NCF Nation: Matt Pipho


Posted by ESPN.com’s Heather Dinich


Last week it was the Coastal Division that highlighted the conference play. This week it’s the Atlantic, with everyone in the division playing each other and no nonconference games to speak of. Two teams -- NC State and Maryland -- will be playing their first ACC games. While the Atlantic Division standings are worth watching this weekend, so are the following items:

1. Florida State in the trenches. FSU’s offensive line was humbled by South Florida last weekend, and that’s putting it kindly. The defensive line should get deeper with the expected return of two defensive tackles. Justin Mincey, who has missed the first four games with a knee injury, came back in full pads Tuesday and is expected to suit up Saturday. So is defensive tackle Moses McCray, who sat out the USF game with an elbow injury. They’ll face a veteran BC offensive line.

2. Dueling quarterbacks in Winston-Salem. NC State quarterback Russell Wilson proved against Pitt he hasn't lost a step, and he has yet to throw an interception, but Wake Forest quarterback Riley Skinner is a veteran who has continuously put his team in position to win this season. Wilson has thrown four touchdown passes in each of his last three games and accumulated 413 yards of total offense in Saturday’s win over Pitt. Skinner piled up a career-high 354 yards passing last Saturday in the overtime loss to Boston College.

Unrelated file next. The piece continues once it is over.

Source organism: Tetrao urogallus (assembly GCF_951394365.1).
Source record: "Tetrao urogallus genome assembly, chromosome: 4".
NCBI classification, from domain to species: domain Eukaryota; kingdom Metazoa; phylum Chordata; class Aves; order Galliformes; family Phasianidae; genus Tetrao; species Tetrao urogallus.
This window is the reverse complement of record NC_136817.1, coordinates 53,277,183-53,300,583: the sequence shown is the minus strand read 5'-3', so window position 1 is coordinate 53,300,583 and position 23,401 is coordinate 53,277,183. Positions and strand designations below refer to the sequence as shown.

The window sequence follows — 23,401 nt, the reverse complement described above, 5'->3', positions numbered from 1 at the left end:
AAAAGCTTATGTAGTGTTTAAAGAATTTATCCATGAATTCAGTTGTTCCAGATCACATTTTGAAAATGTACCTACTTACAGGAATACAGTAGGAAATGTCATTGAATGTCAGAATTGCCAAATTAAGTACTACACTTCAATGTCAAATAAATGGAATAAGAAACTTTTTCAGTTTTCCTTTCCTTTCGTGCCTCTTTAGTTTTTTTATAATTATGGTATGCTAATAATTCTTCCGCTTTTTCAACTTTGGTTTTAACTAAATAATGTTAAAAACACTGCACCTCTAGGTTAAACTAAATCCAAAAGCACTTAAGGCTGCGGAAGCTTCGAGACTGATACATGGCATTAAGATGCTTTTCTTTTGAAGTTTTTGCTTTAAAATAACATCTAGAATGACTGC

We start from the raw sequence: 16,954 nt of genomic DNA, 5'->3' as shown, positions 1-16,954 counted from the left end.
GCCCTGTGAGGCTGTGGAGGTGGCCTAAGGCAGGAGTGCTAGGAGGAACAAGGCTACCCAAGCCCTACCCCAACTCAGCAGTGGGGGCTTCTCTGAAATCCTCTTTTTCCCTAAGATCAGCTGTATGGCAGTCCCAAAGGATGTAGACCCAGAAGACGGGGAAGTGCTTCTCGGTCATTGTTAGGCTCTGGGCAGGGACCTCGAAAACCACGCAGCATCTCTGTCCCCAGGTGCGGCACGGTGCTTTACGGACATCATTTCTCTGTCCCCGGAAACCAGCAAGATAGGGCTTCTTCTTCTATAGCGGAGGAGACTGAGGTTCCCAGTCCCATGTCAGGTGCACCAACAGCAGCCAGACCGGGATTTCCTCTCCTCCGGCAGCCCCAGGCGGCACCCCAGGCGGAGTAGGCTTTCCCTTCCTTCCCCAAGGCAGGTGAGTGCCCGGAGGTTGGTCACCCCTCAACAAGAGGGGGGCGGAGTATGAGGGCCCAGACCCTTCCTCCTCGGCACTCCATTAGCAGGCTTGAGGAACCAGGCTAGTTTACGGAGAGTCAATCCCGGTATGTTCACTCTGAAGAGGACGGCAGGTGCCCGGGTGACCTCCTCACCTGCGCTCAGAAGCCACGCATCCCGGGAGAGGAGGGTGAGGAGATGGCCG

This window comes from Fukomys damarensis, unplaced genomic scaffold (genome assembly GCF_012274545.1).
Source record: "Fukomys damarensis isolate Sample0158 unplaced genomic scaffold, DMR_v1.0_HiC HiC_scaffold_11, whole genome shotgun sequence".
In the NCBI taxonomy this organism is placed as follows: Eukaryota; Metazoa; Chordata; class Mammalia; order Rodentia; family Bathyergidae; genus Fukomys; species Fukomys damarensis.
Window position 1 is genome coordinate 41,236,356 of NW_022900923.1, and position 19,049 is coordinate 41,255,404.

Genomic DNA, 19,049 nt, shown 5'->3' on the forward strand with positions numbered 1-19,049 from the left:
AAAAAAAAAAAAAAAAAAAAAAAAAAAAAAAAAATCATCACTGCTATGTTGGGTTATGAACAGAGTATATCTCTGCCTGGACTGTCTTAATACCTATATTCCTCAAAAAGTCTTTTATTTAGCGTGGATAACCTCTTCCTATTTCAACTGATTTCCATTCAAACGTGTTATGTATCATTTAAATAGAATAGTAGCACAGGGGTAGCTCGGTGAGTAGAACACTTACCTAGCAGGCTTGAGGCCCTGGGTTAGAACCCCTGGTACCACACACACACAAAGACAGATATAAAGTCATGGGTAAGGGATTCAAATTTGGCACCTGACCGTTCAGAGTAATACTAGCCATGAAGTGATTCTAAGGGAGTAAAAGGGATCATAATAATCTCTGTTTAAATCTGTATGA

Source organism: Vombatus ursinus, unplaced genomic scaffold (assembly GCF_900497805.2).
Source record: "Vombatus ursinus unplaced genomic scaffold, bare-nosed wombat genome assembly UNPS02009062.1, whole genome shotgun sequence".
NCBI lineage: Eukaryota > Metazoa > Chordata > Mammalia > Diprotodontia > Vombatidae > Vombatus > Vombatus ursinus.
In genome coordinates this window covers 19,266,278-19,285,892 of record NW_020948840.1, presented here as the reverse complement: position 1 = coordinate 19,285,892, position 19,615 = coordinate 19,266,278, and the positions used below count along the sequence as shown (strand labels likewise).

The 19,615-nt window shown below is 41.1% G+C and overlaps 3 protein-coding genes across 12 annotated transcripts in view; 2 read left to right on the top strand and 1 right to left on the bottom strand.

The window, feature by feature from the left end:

3. Turnovers and penalties in College Park. They’re the two things that have hindered Maryland the most this month. The Terps had 10 penalties for 85 yards, two lost fumbles and three interceptions. Maryland has 13 turnovers this season which have contributed to 61 points. Coach Ralph Friedgen brought officials to practice this week to help with the penalties, and made the offense do 10 up-downs for each turnover.

4. UNC receiver Erik Highsmith. The Tar Heels have found a receiver. Now if only they could find the rest of their offense. The true freshman accounted for 107 of the Tar Heels’ 154 yards of total offense with six receptions and the lone touchdown in North Carolina’s 24-7 loss at Georgia Tech. Highsmith has posted 100-yard games in each of the last two outings and has 12 catches for 220 yards in the last two weeks. The rookie made catches of 40 and 30 yards to give him four of Carolina’s five pass receptions of at least 30 yards on the season.

5. Miami’s pass protection. The Canes’ offensive line had done so well in the first two games at keeping quarterback Jacory Harris on his feet, and then he was sacked three times by Virginia Tech. Right tackle Matt Pipho could use some help. Oklahoma’s defense might be the best the Canes will see all season. Pipho alone will be overmatched against defensive ends Auston English and Jeremy Beal, who have combined for 27.5 career sacks and four through three games this season.